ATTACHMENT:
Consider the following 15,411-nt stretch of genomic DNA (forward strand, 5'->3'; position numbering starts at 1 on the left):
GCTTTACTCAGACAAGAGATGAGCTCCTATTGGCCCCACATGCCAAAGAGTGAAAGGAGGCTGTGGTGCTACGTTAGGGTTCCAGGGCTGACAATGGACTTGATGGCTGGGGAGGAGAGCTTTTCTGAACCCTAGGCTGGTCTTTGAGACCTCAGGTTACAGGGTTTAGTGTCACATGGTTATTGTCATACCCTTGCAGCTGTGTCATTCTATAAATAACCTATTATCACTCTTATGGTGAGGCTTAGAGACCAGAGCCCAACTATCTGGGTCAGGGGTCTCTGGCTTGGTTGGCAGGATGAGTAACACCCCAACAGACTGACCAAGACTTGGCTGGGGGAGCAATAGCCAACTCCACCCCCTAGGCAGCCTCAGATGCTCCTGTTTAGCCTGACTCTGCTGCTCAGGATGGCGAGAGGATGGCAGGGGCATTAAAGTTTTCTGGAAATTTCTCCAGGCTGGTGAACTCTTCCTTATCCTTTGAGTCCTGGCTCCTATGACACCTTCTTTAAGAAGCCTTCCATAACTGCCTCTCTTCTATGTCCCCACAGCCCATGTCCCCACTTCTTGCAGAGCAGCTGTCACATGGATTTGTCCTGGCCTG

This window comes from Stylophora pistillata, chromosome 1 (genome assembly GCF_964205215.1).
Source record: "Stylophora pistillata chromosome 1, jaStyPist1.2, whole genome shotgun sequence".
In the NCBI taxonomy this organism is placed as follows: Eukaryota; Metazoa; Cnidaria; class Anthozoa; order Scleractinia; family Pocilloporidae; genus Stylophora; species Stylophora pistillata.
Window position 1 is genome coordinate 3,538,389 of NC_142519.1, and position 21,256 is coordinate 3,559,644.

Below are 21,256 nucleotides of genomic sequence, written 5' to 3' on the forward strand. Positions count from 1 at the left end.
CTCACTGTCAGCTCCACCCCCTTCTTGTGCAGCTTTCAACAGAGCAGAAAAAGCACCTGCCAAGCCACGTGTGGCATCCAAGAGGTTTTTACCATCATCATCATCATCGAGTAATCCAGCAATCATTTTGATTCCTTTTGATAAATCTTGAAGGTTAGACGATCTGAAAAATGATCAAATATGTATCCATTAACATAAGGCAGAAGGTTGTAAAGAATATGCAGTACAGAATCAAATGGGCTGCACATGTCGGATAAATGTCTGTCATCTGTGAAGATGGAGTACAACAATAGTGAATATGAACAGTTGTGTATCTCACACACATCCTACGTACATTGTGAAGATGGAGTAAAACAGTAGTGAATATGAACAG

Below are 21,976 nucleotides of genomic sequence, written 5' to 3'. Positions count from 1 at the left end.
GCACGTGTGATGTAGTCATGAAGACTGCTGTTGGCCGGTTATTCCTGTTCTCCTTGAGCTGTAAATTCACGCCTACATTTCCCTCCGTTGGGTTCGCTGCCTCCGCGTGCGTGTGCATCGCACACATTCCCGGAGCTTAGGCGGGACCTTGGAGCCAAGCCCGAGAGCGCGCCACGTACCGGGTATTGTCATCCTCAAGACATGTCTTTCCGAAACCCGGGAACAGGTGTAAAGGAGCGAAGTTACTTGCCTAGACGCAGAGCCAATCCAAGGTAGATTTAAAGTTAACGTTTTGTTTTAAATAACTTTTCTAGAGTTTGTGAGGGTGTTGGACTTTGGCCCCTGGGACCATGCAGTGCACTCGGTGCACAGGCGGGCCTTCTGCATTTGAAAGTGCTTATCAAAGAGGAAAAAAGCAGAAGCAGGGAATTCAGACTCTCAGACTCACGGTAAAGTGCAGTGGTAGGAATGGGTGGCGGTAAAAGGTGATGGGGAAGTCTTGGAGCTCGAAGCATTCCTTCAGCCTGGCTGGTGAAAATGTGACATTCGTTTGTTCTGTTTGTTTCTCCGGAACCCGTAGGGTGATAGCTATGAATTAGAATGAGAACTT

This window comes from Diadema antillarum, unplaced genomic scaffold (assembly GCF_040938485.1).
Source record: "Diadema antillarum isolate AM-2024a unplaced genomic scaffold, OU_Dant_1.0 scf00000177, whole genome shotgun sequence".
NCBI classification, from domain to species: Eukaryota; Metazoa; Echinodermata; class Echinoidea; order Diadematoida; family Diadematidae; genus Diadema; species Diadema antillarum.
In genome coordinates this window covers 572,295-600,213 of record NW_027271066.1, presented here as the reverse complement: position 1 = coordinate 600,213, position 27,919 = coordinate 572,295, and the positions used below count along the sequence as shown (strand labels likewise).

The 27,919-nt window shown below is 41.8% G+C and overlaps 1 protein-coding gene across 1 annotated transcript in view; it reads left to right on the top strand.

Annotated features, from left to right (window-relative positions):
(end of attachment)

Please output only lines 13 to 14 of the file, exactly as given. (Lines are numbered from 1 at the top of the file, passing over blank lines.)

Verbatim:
NCBI classification, from domain to species: Eukaryota; Metazoa; Echinodermata; class Echinoidea; order Diadematoida; family Diadematidae; genus Diadema; species Diadema antillarum.
In genome coordinates this window covers 572,295-600,213 of record NW_027271066.1, presented here as the reverse complement: position 1 = coordinate 600,213, position 27,919 = coordinate 572,295, and the positions used below count along the sequence as shown (strand labels likewise).